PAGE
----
Education, Healthcare, Latest News, State Government

Justice, schools Superintendent Burch hopeful schools will re-open

MORGANTOWN — Gov. Jim Justice offered no new coronavirus-related announcements during his Thursday press briefing, but did join with Superintendent of Schools Clayton Burch to deny a bipartisan request from legislative leaders to close schools for the rest of the school year (see related story on the letter).

Burch said that the decision to extend the return-to-school date from April 20 to April 30 wasn’t taken lightly and was “disheartened” to learn of the letter.

“We want a single message out in the field,” he said. Children must know that people care and there’s an end to this period of confinement. School leaders want to have time at the end of the school year to let kids see their friends and teachers.

Clayton Burch

He said 42 states haven’t thrown in the towel on closing schools early, and teachers and families have remarkable job of remote learning so far.

Justice was asked if it’s problematic to have an election on May 12 – and many polling paces are in schools – why would he think it’s safe to bring kids back to the schools and congregate together.

Justice said, “They’re not easy decisions. They’re tough decisions. … I listened to my experts.” And to parents.

It was necessary to decide now to move the election from May 12 to June 9. But it’s not necessary to make that decision for the schools today.

“There are real values to being able to get our kids back in school,” he said. “I’m not doing to do something that basically denies our kids some level of hope.”

The latest state figures on positive coronavirus tests weren’t made public at the time of the briefing, but

COVID-19 Czar Clay Marsh said that the projections showed that as of Thursday, West Virginia will need fewer ICU beds and fewer will die than the projections showed on Wednesday.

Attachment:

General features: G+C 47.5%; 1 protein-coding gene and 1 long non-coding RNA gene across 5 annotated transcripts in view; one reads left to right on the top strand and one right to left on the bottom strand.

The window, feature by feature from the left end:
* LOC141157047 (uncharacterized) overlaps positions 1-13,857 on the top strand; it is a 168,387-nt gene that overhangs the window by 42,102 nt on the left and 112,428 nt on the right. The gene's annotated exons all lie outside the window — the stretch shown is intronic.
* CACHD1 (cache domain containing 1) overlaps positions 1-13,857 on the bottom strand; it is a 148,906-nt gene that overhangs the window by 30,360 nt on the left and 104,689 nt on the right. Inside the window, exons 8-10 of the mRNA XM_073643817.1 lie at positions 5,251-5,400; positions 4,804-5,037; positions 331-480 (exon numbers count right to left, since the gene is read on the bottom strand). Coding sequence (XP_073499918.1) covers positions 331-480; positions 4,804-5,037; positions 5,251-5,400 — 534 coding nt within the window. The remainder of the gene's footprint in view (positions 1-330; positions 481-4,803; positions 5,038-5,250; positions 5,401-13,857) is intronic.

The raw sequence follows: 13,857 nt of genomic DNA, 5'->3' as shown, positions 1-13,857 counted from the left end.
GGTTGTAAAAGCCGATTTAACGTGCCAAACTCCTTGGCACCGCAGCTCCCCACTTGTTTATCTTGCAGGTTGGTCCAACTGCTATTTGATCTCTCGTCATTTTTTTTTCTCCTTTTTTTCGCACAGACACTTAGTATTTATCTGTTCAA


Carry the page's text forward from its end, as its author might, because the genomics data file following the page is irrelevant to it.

That’s all because residents are engaging in the right practices, he said: social distancing, hand-washing, not touch our faces. But we have to keep it up. “The future will be written by what we keep doing, not what we’ve done today.”

Marsh talked about wearing protective masks in public. He explained that coughing, sneezing, even throat clearing can possibly infectious droplets into the air. That’s the reason for social distancing.

The 6-foot spacing wasn’t chosen from a dartboard, he said, It’s believed to be the minimum safe distance from projected droplets.

Masks don’t so much protect you from others, he said, as they protect others from you by reducing the droplet spread – especially from those who don’t yet know they’re sick and might spread the virus to others unknowingly.

He cautioned that if you buy masks, don’t buy medical grade masks needed for first responders.

Attorney General Patrick Morrisey said his office has received more than 300 price-gouging complaints, which they’re investigating. He urged people to act reasonably concerning price-gouging and hoarding.

Morrisey was asked if the governor’s suspension of elective medical procedures was a back-door means of curbing abortions. He answered that the suspension was issued to protect public health, limit close interpersonal contact and preserve the use of protective equipment such as gloves and masks. If affects physicians and dentists. No one entity was singled out.

Department of Health and Human Resources Secretary Bill Crouch offered two websites for people to obtain DHHR services and information during the stay-at-home period: to get online services from DHHR, and for the Family Resource Network.

Returning to the topic of education, Bureau of Public Health Commissioner Cathy Slemp described a program originated by Dr. Lisa Costello, a WVU pediatrician, created with the help of various medical education experts and inspired by Fred Rogers’ slogan, “Look for the helpers.”

The program, called #letsgogratitude, educates kids on careers that combat the virus, Slemp said – everything from doctors and first responders to janitors. The program also encourages the kids to share their gratitude for those workers through cards, signed photos and letters.

It’s spreading around the state, Slemp said, and other states are asking about it.

Justice fielded a question about the travel ban for people aiming to flee New York, New Jersey, Connecticut, Louisiana, Italy and China, and what residents should do if they see people from those areas not obeying the 14-day self-quarantine.

Justice said residents who witness this should call their local authorities, who will follow up and demand the self-quarantine. Those who refuse to comply could be charged with obstruction.

Justice passed along a request from the West Virginia Rural Water Association, which asks people to not flush disinfecting wipes down the toilet. The wipes cause problems at treatment facilities.

He concluded with some comments on Easter, which is April 12. He urged churches to consider parking lot services. “Just don’t get out and intermingle together.” And he urged broadcast companies to consider broadcasting Easter services for people to hear or view from their homes.

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